For some scientists, there’s a likely chance that the protest movement unwittingly backfired and divided the country even further. For instance, coastal geologist Robert Young worries that the march might overly politicize science and reinforce the conservative narrative that scientists only spout biased opinions that favor the liberal agenda (The New York Times, “A Scientists’ March on Washington Is a Bad Idea,” 01.31.2017). According to Young, the March for Science, while well-intentioned, “will serve only to trivialize and politicize the science we care so much about, turn scientists into another group caught up in the culture wars and further drive the wedge between scientists and a certain segment of the American electorate.” While Young did attend the march to support his friends, he argues that scientists should make more of an effort to teach others how they conduct their research, talk in churches and schools and connect with Americans more personally.
Indeed, those who believed that the march would remain nonpartisan were quickly proven wrong as countless people joined the protest holding not only anti-Trump signs but also anti-Republican signs. Even during the rally in Washington, many of the official speakers attacked the administration and congressional Republicans to the sound of booing from the crowd (STAT, “7 Takeaways from the March for Science,” 04.23.2017). It’s undeniable that an usvs-them sentiment was present throughout the march–only time will tell whether this will negatively impact the scientific community in the future.
But despite fears of possible negative repercussions, I can’t help but believe that the March for Science did far more good than harm.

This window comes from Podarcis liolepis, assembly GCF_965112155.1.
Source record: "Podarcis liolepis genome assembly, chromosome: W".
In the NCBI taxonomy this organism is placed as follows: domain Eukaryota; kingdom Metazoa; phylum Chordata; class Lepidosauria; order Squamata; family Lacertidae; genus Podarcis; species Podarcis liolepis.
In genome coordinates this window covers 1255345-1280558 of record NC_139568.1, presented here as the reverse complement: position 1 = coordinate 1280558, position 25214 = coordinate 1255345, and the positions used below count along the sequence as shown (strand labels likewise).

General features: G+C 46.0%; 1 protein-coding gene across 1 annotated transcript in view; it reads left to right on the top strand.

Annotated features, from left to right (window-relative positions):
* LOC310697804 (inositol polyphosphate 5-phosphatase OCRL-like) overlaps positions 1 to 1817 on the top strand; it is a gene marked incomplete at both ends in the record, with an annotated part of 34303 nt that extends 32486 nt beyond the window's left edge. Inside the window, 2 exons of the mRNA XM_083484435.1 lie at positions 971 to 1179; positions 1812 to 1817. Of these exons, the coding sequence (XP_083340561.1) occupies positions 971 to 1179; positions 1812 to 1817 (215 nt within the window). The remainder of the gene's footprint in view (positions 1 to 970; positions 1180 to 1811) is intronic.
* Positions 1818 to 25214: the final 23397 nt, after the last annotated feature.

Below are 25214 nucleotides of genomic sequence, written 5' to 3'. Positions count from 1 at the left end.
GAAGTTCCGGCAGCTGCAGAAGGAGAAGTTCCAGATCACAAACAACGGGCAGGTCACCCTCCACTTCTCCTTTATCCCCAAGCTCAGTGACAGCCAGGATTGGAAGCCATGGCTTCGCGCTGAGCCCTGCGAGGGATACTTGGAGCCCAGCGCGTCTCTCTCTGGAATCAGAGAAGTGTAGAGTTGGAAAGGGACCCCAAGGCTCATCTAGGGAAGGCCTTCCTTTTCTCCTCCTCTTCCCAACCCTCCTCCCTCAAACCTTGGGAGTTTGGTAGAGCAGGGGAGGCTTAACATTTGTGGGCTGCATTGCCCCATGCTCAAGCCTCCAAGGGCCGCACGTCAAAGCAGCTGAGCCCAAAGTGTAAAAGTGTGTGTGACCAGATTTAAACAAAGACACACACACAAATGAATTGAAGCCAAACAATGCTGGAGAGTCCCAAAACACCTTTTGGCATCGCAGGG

For one thing, the march served to instill pride in the scientists in what they do. The scientific community is not known for banding together under a political cause and historians have commented how the March for Science “is pretty unprecedented in terms of the scale and breadth of the scientific community that’s involved” (The Washington Post, “Historians say the March for Science is ‘Pretty Unprecedented,’” 04.22.2017). It might not have persuaded any stubborn Trump supporters to change their mind, but the march itself was largely a celebration of science, causing people to realize how much they have taken the works and discoveries of scientists for granted.
The movement brought together science enthusiasts of all ages, from bright-eyed 7-year-old children to the gray-haired elderly who showed their support with their own hand-made, nerdy signs.
In a sense, the march reaffirmed the value of science. It not only let politically active demonstrators bond with lab experts who rarely entered the political sphere, but it also allowed young children to meet their heroes, the nerdy yet brilliant scientists, in person, potentially inspiring the next generation to become even more excited about science. For that, I think the march was well worth the effort.
Of course, even if the march has ended, the movement is far from over. There’s still much work to be done, and Robert Young is right: More effort should be made toward getting people to understand the scientific process and teach them not to fear it. In the eyes of many people, there exists a significant barrier between the general public and the scientific community that only serves to cause further distrust and misunderstandings.
While scientists may be holed up inside their labs, focusing only on their research, the fruits of their work will ultimately end up wasted if the general public is constantly kept in the dark with confusing acronyms and obscure terminology. In order to really reach the hearts and minds of Americans, scientists must be willing to step outside their lab and join the conversation on an eye-to-eye level.